IBM intends to release an enterprise service bus (ESB) next year, a move likely to raise the profile of the relatively nascent but potentially far-reaching integration technology.
In a briefing with Computerworld editors this week, John Swainson, IBM's general manager of application development and integration, said the company will deliver "an enterprise-class messaging bus that would attach everything to everything." Swainson said IBM's ESB will enable companies to put existing messaging traffic in an environment that allows "every application to talk to this bus."
ESBs typically use messaging technology combined with a service-oriented architecture, XML, Web services protocols and intelligent routing to tie together disparate systems. Vendors and analysts say it's a less costly alternative to proprietary integration approaches, and they expect widespread adoption.
Framingham, Mass.-based IDC, in a report released in March, called ESBs a "disruptive technology." And Stamford, Conn.-based Gartner Inc. said it will become a major market force.
Despite rave reviews from analysts, ESB adoption remains low. One integration vendor, Tibco Software Inc. in Palo Alto, Calif., maintains that there isn't enough customer demand to offer the technology. And the reason for that, said Matt Quinn, the company's chief architect, is that an ESB works for low-level integration problems but won't help a company manage complex business processes.
But ESB vendors Sonic Software Corp. in Bedford, Mass., and SpiritSoft Ltd. in Boston said IBM's decision to build an ESB will draw attention to a technology that remains in the very early stages of customer adoption.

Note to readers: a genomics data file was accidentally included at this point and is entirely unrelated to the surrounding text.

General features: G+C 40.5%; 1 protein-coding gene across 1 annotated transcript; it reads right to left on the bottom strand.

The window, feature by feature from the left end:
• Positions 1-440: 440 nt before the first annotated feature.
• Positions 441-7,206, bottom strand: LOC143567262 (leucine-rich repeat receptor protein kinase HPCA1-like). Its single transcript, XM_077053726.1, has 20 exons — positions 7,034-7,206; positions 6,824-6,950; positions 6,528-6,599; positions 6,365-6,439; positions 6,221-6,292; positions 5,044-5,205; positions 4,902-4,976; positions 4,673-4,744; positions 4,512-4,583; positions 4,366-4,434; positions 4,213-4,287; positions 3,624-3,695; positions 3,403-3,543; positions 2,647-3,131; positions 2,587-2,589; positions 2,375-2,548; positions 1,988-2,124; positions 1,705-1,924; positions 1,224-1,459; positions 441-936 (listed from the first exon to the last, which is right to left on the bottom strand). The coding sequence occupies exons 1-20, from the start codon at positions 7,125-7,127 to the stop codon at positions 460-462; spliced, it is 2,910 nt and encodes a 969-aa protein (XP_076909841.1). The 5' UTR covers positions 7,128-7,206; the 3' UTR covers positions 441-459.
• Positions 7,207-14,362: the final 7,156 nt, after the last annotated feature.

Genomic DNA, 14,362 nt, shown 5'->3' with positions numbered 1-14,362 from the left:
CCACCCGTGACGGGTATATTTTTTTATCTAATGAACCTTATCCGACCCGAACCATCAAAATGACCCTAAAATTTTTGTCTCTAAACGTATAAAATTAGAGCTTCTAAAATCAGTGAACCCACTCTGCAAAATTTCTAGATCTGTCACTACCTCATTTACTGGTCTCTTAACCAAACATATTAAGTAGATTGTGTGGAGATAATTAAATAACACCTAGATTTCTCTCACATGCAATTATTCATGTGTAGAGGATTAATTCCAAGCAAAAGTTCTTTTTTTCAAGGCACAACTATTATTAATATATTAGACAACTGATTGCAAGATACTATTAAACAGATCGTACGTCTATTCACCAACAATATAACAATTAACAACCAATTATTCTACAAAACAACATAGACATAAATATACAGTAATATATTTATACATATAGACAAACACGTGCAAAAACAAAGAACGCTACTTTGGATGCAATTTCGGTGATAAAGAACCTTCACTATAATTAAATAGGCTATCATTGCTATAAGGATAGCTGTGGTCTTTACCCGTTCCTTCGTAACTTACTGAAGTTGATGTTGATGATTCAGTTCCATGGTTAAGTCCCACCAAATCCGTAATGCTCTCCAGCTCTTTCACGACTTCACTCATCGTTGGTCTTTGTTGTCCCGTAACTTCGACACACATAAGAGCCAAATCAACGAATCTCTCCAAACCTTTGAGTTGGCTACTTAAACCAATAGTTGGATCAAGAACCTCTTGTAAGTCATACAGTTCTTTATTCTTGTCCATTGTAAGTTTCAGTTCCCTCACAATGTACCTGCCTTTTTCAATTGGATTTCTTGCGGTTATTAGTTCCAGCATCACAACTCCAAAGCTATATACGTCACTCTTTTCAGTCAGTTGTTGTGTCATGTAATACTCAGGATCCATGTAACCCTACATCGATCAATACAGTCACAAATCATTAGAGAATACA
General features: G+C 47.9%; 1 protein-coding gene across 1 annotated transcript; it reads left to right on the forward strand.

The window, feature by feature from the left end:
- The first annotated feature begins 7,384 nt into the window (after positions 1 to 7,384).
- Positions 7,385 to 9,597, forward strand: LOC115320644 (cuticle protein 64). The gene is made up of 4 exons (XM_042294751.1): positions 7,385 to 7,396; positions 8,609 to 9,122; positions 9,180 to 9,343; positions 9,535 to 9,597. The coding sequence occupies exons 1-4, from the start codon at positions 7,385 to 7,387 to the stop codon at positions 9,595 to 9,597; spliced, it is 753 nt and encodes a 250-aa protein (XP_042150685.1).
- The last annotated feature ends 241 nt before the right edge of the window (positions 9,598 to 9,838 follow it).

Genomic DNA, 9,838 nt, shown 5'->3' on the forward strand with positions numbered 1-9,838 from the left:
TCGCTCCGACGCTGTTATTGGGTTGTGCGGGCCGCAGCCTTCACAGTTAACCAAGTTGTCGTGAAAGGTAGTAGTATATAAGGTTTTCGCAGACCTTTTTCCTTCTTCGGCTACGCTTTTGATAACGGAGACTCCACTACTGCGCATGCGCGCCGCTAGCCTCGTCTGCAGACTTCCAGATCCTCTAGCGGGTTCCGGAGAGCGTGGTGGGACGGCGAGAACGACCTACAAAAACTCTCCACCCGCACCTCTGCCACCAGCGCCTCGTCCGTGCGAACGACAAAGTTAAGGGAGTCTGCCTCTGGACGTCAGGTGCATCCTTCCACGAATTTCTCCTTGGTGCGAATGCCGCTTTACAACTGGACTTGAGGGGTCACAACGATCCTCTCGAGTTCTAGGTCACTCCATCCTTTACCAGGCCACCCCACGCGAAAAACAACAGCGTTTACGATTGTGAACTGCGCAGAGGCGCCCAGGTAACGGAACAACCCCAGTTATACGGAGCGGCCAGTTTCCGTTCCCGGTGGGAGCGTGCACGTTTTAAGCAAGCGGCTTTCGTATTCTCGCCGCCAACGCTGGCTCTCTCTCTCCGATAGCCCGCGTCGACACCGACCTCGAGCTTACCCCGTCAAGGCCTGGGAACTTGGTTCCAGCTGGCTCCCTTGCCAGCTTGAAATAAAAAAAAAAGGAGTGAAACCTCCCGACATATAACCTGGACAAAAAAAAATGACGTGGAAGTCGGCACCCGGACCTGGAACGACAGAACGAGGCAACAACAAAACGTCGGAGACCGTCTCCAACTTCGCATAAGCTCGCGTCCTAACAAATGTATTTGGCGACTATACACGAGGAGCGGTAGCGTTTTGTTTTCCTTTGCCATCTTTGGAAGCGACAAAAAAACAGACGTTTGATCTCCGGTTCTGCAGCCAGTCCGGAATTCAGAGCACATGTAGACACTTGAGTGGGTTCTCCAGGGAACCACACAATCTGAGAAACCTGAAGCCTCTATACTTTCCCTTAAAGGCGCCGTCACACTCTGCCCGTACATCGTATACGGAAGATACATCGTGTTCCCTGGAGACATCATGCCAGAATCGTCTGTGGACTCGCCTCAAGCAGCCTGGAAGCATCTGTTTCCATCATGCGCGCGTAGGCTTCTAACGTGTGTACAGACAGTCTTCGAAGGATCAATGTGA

IBM validates the market, said Robert Davies, chief technology officer at SpiritSoft, "and that's good for everybody."
Another vendor that may also be giving credibility to the ESB concept is Microsoft Corp. At its Professional Developers Conference in Los Angeles next week, Microsoft will unveil its "Indigo" programming model. But Gartner analyst Roy Schulte said Indigo will include features similar to those used in ESBs.
Those characteristics include Web services, the equivalent of message-oriented middleware, simple intelligent routing and a distributed peer-based architecture rather than an architecture built around a central hub, said Schulte.
Although ESB technology is based on open standards, a standard is missing that "pulls them all together," said Gordon Van Huizen, chief technology officer at Sonic. Van Huizen said he expects to see several competing implementations of ESBs before standards agreements are reached.
The standards issue worries one early adopter, Jon Johnson, chief engineer at defense contractor Northrop Grumman Mission Systems in Colorado Springs. Johnson, a Sonic user, said adoption of open standards reduces costs because it eliminates the need for custom interfaces. Consequently, he can rely on the skills of his IT staff rather than having to pay consulting fees.
But Johnson said a failure by vendors to agree on a standard for the underlying architecture could lead to proprietary protocols, reducing the benefits of ESBs.
Sonic and some other vendors have been working with Sun Microsystems Inc. on a Java Specification Recommendation, JSR208, that will be used for ESB systems. IBM is not part of the effort, but a company spokeswoman said it's looking at the JSR and is committed to open standards.
IBM's ESB will be offered along with its messaging platform MQSeries, but the company declined to comment on how it will be priced.